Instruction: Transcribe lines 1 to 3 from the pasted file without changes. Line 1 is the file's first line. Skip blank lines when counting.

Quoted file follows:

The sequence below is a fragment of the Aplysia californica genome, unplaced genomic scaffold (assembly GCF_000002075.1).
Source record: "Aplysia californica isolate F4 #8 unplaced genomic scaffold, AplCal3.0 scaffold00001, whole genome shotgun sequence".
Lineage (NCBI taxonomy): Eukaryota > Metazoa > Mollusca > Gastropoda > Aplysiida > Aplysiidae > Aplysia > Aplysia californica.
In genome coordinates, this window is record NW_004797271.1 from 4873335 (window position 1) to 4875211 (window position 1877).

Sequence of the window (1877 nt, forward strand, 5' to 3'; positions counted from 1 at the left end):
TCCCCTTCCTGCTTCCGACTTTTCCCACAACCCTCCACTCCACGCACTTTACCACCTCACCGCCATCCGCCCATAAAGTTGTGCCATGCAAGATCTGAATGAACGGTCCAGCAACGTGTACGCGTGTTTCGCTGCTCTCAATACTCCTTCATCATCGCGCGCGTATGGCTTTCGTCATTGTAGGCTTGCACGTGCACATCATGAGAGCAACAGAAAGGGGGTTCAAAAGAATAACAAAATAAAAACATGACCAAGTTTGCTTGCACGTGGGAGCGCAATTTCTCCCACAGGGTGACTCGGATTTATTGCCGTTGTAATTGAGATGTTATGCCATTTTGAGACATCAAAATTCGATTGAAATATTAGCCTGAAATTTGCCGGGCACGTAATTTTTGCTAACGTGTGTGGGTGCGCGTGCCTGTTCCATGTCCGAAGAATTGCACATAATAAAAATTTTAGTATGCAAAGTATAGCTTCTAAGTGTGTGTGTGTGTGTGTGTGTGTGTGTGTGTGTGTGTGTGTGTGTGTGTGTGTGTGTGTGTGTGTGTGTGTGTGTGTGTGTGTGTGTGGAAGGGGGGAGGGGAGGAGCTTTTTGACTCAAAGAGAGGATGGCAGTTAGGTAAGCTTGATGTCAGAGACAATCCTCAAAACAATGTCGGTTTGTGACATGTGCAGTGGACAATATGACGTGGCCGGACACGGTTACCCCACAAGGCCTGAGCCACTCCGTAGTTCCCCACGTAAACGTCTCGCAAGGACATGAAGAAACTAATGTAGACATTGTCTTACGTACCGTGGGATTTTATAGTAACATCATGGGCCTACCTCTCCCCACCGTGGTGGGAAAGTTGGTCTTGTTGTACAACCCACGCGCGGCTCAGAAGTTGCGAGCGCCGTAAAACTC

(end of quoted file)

The sequence below is a fragment of the Aplysia californica genome, unplaced genomic scaffold (assembly GCF_000002075.1).
Source record: "Aplysia californica isolate F4 #8 unplaced genomic scaffold, AplCal3.0 scaffold00001, whole genome shotgun sequence".
Lineage (NCBI taxonomy): Eukaryota > Metazoa > Mollusca > Gastropoda > Aplysiida > Aplysiidae > Aplysia > Aplysia californica.